It was Jan. 14. It was my day off. I was in line at Goodwill with my wife, Ash. In my hand was a slightly gnarled paperback edition of Tim O’Brien’s novel “July, July.”
The posted cost of one non-hardback book was 99 cents, plus Indiana sales tax. The cashier informed me the price was a dollar and some change. My debit card was swiped. The verdict: declined.
I asked the cashier to run my card through the machine once more, confident I had more than 110 pennies in the bank. Same thing; no good. Ash paid in cash. We left the store and went straight to the bank.
I had a bad feeling about this, as I had heard of the giant Target security breach.
Once inside the bank, we were instructed to take seats in the foyer, facing the windowed offices of the senior bankers. I knew things were amiss as we saw the banker in the office in front of us glare at his screen and shake his head steadily back and forth in a swivel.
Not good. Not good, at all.
Soon after, we were sitting across the desk from him. He explained — unless we had perfected some sort of teleportation scheme — a series of transactions in southern California had ripped us off the day before. On top of this, hundreds of dollars of fees were piling up on our account due to the sudden overdraft status. He filed a dispute on our behalves and proceeded to begin freeing up some cash until the stolen funds could be replenished.
We were sent away stunned, with orders to return the following day to continue dealing with the mess. Once we arrived home, I began piecing the puzzle together. Someone — or perhaps several someones — had hacked into the Target system and extracted enough personal information to recreate my debit card. They then took this phony plastic to several different ATMs.
I felt betrayed. I felt wronged. Who was this person running around the Golden State pretending to be me? Did he look like me? Did he sound like me? Was he even a man?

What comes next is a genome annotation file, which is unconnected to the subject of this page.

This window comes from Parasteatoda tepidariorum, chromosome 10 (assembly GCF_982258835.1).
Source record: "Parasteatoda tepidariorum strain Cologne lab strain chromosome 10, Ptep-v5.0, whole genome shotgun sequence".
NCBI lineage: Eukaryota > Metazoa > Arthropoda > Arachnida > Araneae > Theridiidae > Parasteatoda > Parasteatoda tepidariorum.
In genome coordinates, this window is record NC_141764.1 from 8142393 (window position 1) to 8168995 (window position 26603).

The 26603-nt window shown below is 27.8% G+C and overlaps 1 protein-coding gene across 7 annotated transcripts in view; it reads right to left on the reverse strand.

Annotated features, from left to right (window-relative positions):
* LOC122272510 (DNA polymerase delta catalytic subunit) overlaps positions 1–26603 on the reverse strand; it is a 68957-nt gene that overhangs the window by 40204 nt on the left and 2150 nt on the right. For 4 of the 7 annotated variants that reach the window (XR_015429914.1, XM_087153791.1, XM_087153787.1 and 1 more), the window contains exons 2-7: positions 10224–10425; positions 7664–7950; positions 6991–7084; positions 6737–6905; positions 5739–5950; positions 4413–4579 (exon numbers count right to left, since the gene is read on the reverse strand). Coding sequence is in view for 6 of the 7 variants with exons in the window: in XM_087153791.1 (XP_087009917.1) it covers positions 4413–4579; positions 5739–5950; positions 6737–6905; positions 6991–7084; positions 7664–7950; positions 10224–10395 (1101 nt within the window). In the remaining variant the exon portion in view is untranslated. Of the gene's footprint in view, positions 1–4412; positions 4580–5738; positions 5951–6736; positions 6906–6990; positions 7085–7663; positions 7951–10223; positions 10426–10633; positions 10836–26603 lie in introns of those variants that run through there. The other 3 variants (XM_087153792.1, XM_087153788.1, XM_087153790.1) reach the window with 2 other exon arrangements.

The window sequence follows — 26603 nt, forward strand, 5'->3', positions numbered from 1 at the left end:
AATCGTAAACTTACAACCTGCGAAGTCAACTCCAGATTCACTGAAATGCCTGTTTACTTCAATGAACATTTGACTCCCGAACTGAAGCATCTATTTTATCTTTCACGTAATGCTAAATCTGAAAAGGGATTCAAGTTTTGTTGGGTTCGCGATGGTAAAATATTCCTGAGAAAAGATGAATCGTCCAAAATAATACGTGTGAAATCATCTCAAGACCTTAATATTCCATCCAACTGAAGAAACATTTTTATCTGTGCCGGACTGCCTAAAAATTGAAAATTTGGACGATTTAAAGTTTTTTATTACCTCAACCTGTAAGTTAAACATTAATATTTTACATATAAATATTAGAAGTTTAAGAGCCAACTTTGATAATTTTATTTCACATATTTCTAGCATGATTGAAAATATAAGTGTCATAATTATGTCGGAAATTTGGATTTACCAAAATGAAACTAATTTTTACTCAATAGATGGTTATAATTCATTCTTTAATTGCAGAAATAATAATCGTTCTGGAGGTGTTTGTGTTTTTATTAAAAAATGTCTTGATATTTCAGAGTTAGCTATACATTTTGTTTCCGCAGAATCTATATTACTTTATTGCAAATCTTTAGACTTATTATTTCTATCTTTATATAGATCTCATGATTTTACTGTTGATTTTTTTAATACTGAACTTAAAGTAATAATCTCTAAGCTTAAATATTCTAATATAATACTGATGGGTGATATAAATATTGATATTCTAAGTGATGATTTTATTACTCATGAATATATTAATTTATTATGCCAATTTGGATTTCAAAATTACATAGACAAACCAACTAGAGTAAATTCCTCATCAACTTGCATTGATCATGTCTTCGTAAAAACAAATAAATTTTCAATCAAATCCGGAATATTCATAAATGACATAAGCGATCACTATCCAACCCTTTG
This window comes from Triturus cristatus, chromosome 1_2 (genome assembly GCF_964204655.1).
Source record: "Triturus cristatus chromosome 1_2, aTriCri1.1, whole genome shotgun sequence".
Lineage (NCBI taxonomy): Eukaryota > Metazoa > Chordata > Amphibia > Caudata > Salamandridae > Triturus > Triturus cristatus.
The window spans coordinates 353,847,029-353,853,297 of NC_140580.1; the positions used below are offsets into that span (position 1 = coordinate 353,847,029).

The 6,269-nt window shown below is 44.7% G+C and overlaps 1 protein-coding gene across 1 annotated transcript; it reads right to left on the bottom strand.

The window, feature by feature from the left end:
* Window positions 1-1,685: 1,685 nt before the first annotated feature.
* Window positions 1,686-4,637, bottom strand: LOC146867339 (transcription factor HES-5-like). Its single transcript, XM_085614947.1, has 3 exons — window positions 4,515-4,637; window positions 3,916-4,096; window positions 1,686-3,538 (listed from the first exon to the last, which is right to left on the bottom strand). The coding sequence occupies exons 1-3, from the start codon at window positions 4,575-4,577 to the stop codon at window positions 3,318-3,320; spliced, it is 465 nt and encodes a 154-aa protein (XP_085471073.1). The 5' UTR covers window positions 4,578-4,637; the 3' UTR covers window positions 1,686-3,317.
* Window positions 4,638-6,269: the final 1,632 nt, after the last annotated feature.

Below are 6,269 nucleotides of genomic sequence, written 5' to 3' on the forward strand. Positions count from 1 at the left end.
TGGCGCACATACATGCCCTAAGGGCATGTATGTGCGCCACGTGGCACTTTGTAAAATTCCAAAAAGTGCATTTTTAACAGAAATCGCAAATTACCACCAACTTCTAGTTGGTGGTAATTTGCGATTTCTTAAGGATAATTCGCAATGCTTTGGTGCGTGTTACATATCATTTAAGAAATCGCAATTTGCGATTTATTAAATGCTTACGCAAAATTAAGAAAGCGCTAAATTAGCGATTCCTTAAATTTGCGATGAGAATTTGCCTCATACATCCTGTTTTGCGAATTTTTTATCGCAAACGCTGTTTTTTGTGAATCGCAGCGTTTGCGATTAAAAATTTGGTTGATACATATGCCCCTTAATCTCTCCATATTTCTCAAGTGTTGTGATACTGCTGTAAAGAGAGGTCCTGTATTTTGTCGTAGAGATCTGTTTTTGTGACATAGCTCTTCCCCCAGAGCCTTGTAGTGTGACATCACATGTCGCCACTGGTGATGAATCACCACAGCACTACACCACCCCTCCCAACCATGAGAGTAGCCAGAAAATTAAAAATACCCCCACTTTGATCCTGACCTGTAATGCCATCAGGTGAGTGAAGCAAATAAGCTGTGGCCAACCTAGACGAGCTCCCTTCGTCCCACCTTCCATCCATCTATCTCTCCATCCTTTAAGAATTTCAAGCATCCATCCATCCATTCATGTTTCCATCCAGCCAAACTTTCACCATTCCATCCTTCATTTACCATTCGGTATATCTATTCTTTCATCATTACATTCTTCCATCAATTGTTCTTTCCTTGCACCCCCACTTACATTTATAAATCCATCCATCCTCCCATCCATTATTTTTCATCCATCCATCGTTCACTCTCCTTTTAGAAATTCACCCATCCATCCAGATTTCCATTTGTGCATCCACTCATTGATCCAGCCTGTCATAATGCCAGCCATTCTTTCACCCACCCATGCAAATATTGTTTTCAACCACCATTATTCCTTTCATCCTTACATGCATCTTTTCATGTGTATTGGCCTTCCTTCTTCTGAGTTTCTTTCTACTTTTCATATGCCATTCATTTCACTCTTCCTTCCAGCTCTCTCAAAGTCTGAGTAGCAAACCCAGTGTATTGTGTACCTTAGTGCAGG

As you might have guessed by the name of this column, “House of Burgess,” I take my name seriously. It’s all I have. This betrayal was primal. Out of sheer curiosity, I plugged the addresses of the transgressions into Google Earth. I selected Street View option and tried to picture my doppelgänger in each one.
What I saw wasn’t pretty. One location shared a building with a sketchy-looking coin laundry. Another had a common parking lot with a haggard doughnut shop. I couldn’t see myself frequenting any of these locations. No, not this Burgess. Maybe a fraudulent Burgess, but not this one.
Three days passed. The stolen monies had been refunded, new cards had been issued and fees were steadily being reversed. Countless others were having the same experience.
“In December, [Target] said credit- and debit-card data for as many as 40 million people who shopped in its stores between Nov. 27 and Dec. 15 may have been compromised,” reported Bloomberg News’ Michael Riley on Friday. “Earlier this month, the company said the thieves also got access to the names, phone numbers and home and email addresses of as many 70 million people. Target hasn’t disclosed details about how its point of sale system was breached.”
That same day, I checked my email and found a message from none other than Gregg Steinhafel, Target chairman, president and CEO. “I am writing to make you aware that your name, mailing address, phone number or email address may have been taken during the intrusion,” read the Friday email.
No kidding, Gregg!
I don’t feel special. If anything, I was just another name on a long, long spreadsheet. “Information stolen during the Target security breach is now being divided up and sold off regionally, a South Texas police chief said Monday,” reported WDFW and the Associated Press.
Actually, it makes me about as average as possible.
Rob Burgess, Tribune night editor, may be reached by calling 765-454-8577, via email at email@example.com or on Twitter at twitter.com/robaburg.